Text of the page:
October 1974. Lauderdale Tower was part of Phase II of the City’s building programme for the Barbican site. The original contractor was Turriff Limited. But after long delays and labour disputes Turriff were allowed to leave the site and their buildings were completed by John Laing Construction Limited.
Lauderdale Tower is the western-most tower and is close to Barbican Tube station and Aldersgate Street. The tower faces onto Lauderdale Place.It also overlooks Thomas More Garden.
Lauderdale Tower is 44 storeys high (garage level, street foyer level, 40 storeys of flats and 2 of penthouses).
Lauderdale Tower contains 114 flats and 3 penthouse maisonettes of similar design and layout to the flats and penthouses in Cromwell Tower.
There are three flats on each floor, each numbered for the floor number plus 1, 2 or 3 . E.g. flats on the 17th floor are numbered 171, 172, 173. They form columns of 1s, 2s, and 3s.
There are three sides. The No. ‘1’ flats have rooms along the west-facing side, and balconies looking north. The No. ‘2’ flats have rooms along the north-facing side, and balconies looking east. The No. ‘3’ flats have rooms along the east–facing side, and balconies looking south.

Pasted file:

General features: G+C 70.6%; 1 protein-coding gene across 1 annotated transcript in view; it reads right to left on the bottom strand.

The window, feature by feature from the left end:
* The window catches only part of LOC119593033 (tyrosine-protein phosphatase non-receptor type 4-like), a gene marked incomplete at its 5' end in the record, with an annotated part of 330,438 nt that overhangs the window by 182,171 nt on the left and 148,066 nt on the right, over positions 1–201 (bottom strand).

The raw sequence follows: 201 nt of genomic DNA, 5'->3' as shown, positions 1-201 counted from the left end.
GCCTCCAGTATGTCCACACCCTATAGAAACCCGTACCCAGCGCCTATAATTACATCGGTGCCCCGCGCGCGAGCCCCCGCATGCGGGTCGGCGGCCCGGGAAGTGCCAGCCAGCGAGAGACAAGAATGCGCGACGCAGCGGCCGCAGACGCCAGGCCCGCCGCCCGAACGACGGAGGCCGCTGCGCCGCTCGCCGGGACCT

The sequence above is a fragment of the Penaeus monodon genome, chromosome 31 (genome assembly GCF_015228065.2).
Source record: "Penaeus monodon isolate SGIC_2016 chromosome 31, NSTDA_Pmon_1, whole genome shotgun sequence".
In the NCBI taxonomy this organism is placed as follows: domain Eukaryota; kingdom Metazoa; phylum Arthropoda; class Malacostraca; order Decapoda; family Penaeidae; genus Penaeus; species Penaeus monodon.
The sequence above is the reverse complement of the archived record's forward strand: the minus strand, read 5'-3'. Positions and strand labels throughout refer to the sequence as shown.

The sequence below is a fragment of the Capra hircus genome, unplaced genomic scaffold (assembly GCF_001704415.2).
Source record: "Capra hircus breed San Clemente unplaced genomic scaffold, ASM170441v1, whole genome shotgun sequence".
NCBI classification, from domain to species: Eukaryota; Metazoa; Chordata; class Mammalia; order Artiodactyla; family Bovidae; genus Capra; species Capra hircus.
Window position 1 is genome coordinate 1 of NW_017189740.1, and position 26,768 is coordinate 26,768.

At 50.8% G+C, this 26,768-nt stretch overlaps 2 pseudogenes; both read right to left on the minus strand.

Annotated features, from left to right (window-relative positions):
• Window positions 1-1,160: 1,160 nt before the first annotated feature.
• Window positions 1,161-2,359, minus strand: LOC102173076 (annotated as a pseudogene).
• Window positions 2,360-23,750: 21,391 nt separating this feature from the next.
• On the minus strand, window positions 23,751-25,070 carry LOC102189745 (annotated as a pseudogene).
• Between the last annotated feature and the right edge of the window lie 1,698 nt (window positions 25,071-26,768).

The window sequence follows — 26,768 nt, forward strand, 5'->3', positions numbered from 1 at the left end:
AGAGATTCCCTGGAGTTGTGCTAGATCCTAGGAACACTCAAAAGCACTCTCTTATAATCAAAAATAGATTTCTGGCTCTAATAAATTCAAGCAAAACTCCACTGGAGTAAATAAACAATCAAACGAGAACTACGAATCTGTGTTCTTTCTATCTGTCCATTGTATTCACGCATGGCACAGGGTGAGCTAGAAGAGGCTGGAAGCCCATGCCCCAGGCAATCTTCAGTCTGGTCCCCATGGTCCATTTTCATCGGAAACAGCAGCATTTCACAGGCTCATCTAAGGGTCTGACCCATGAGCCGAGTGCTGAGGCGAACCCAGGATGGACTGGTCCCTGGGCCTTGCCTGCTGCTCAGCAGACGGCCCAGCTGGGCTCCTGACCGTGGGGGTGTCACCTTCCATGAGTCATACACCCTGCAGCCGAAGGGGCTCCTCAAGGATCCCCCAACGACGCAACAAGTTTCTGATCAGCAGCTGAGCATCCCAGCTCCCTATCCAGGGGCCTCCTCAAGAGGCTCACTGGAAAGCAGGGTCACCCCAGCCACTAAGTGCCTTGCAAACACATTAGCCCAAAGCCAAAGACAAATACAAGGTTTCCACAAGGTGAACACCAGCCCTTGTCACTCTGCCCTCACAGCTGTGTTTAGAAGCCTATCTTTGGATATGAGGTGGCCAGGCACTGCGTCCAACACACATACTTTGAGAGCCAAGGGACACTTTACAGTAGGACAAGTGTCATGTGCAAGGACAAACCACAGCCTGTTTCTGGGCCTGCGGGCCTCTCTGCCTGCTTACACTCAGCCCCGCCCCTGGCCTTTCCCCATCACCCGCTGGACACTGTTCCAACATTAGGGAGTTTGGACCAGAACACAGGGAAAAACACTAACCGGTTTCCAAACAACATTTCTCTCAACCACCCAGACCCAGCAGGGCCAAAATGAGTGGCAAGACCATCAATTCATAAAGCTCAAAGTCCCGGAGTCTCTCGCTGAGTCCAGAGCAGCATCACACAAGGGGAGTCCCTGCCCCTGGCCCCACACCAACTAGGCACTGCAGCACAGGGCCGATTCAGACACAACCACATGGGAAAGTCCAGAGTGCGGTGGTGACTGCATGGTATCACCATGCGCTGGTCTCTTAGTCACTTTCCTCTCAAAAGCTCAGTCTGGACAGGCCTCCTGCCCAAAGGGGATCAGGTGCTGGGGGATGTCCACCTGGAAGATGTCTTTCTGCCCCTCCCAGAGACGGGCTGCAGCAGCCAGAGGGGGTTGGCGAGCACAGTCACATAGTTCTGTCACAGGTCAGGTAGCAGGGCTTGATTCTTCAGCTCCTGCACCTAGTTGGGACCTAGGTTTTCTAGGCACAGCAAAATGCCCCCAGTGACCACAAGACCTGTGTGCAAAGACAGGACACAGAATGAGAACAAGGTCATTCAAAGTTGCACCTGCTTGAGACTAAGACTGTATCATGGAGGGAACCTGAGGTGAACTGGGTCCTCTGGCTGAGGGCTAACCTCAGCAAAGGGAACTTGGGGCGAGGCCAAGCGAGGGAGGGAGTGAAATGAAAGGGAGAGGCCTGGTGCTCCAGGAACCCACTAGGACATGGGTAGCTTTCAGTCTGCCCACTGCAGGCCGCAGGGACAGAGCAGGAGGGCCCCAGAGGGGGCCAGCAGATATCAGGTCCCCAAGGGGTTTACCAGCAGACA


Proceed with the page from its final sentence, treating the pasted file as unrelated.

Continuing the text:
The ‘ground floor’ of Lauderdale Tower is at street level. The main entrance is reached by entering the estate from Beech Street then crossing Lauderdale Place to reach Lauderdale Tower. There is a ‘first floor’ podium level entrance off the highwalk for residents’ use.
There is a foyer at street level with a porter at a reception desk. The entrance at first floor level off the highwalk leads to stairs down to the foyer.
Beyond the foyer is a lobby with 3 high-speed passenger lifts.
There are stairs down the east face of Lauderdale Tower, to the left of the main entrance.
Ground floor occupants
”Cissors Palace’, the hairdressers.
The forecourt surrounding Lauderdale tower is called Lauderdale Place.The Barbican estate’s only ‘corner shop’ called Crispins used to occupy the ground floor of the tower facing Laudedale Place, but that has gone the way of all other Barbican-specific businesses. Round the back, Lauderdale Place is a bit like a set from Planet of the Apes: there are long-abandoned rocket silos with bushes growing out of them. Hidden from view, is ‘Cissors Palace’ (Is there some law that hairdressing salons must have an awful pun as the name?). In front of Lauderdale Tower itself, a few attractive-looking wooden tubs with creepers and flowers growing in them have been placed.
List description of the three towers issued by the Department of Culture, Media and Sport (as it then was) in 2001.
“Blocks I, II and 111: Triangular plan with upswept balconies running round, jagged stepped tops containing penthouses, of up to three storeys with roof gardens. Below penthouse level there are three large flats per floor, the living rooms in the prows, served by a central triangular well with a lift on each side, which can be ordered from a common central control panel. Sliding timber windows, metal and glass balustrades, the steel uprights painted. Double-height glazed entrances, Lauderdale House also incorporating two ground-floor shops.”